Category Archives: Uncategorized

moteus firmware release 2021-01-14

Sometimes you find bugs, and sometimes the bugs find you! While getting ready to release some updated qdd100 beta servos, I was investigating speed control in the moteus firmware and discovered an unwelcome surprise!

Voltage feedforward

To improve dynamic response under high accelerations, moteus uses a voltage feedforward term as part of its control loop. When trying to command a specific current, it normally applies a PI controller to determine the resulting D and Q phase voltages to apply. The feedforward component of this looks at the phase resistance and the current rotor velocity, and determines a zeroth order estimate of what voltage would be required to achieve that current under a no-load condition, only using the PI controller to determine the difference.

This technique has been in use since my earliest direct drive leg jumping experiments. However, at some point before I added support for gearing reduction in the controller, there was a lot of confusion in the code base around the sign of the torques vs. the sign of the encoder. When that was sorted out, I missed the fact that the resolution ended up leaving the velocity component of the feedforward with a *negative* value. This meant that instead of helping the PI controller, it made the PI controller have to work twice as hard!

The easy, and not-so-easy fix

Fixing this for new controllers involved changing just a single character change from ‘-‘ to ‘+’. However, there is a configuration value which applies an overall scaling to this feedforward term, and has been 1.0 for all released moteus controllers. With the correct sign, a 1.0 scaling factor can result in unstable performance at high velocities.

Knowing this probably won’t be the only complicated upgrade procedure for the moteus controller, I decided to invest in a little infrastructure to make it easier in the future. This is built on two components:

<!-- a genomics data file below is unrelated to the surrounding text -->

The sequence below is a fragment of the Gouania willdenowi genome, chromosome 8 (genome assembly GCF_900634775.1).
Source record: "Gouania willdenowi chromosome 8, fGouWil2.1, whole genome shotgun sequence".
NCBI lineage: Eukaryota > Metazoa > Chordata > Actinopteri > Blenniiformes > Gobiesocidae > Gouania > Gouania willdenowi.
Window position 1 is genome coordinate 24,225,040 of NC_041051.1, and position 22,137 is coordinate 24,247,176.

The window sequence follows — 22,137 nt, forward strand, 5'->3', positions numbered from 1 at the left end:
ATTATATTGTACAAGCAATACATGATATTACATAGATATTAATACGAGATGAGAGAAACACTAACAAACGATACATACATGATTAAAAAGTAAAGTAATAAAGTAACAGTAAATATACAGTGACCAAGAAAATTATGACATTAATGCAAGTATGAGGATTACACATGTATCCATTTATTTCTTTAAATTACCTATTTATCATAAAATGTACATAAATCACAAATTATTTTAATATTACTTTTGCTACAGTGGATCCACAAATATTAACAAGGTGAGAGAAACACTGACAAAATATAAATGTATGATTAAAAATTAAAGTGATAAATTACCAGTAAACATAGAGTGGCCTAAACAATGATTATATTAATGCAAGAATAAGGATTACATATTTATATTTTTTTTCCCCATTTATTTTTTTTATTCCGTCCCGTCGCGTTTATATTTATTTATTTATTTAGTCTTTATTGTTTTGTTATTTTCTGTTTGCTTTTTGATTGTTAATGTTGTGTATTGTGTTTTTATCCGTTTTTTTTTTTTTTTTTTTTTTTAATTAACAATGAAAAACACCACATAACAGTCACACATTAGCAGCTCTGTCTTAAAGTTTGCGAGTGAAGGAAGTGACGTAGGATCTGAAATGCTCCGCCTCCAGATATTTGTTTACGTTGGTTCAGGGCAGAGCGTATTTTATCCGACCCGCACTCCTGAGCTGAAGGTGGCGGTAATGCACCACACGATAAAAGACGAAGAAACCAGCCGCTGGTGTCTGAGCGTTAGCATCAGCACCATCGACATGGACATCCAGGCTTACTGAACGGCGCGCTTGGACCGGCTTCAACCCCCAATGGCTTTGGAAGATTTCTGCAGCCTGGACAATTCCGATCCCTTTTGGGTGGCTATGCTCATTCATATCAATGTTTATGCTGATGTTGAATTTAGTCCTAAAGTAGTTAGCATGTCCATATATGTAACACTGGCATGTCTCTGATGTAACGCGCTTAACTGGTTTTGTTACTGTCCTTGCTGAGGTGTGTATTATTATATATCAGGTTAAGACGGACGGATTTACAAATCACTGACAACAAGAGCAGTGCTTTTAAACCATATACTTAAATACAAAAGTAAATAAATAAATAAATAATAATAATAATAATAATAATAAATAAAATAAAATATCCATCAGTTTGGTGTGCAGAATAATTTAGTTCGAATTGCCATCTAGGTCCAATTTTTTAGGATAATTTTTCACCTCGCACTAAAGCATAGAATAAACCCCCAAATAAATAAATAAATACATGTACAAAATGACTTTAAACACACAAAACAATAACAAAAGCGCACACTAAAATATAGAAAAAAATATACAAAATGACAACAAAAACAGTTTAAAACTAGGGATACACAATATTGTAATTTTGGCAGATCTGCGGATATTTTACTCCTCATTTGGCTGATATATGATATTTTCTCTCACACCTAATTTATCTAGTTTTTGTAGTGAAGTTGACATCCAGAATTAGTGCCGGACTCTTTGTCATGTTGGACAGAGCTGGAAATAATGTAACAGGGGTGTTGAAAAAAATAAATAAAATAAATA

1. The “firmware version” was always stored in the firmware image and reportable over CAN. Until now, it has always been 0x00000100. I’ve now set this up so that the version is stored as a top level symbol in the firmware .elf file that automated tools can inspect.
  2. moteus_tool now checks the existing firmware version, and the new firmware version. When crossing given firmware versions, it can apply programmatic rules to update the configuration to maintain as close as possible semantic values. To make that robust, it refuses to flash firmware versions newer than it is aware of.

Version 2021-01-14

Thus, the new release, 2021-01-14 which has two improvements / bug fixes:

  1. The aforementioned feedforward sign error.
  2. Temperature values are now minimally filtered before being used for derating or faults.

If you want to upgrade, be sure to use a moteus_tool version 0.3.7 or newer from pypi. Or, if not, make sure that servo.feedforward_scale is set to no more than 0.5 when you’re done!

Up-rating the moteus phase current

When I first posted the moteus controller up for sale, the specifications I listed were based on the design characteristics and the testing I had conducted up until that point. Specifically, the peak phase current was just the maximum that I had verified was safe to operate with.

In the interim, I’ve done a fair amount more testing and have concluded that the controller can safely drive higher phase currents than initially posted. For now, I’m increasing the peak phase current to 100A both on the specification sheet and in the default firmware configuration of all newly shipped boards. If you already have a moteus controller and want to take advantage of the higher phase current, chat us up on the mjbots discord and we’ll show you how.

moteus r4.3 controller at

Updated web UI

I first wrote about the very very simple web UI for the quad A1 some time ago. That UI served its purpose, although it was largely inscrutable to anyone but myself, as the primary data display was a giant wall of unformatted JSON which filled most of the page. It was also pretty easy to accidentally pick the wrong mode, cause the robot to jump instead of walk, or cut power to everything.

In advance of some wider testing, I went ahead and made the first revision to this now. It has the same basic structure as before, in that the robot serves up one each of an html/css/js file, and provides a websocket interface for ongoing command and control. The change here is just that the html and javascript are even minimally usable:

Clearly I’m not going to win any design awards… but since all the styling is done with CSS, it should be not too hard to make something that looks arbitrarily nice without a whole lot of effort. As a bonus, I also added some minimal keyboard bindings for movement, so the joystick isn’t required if you don’t care about precise or aggressive maneuvers.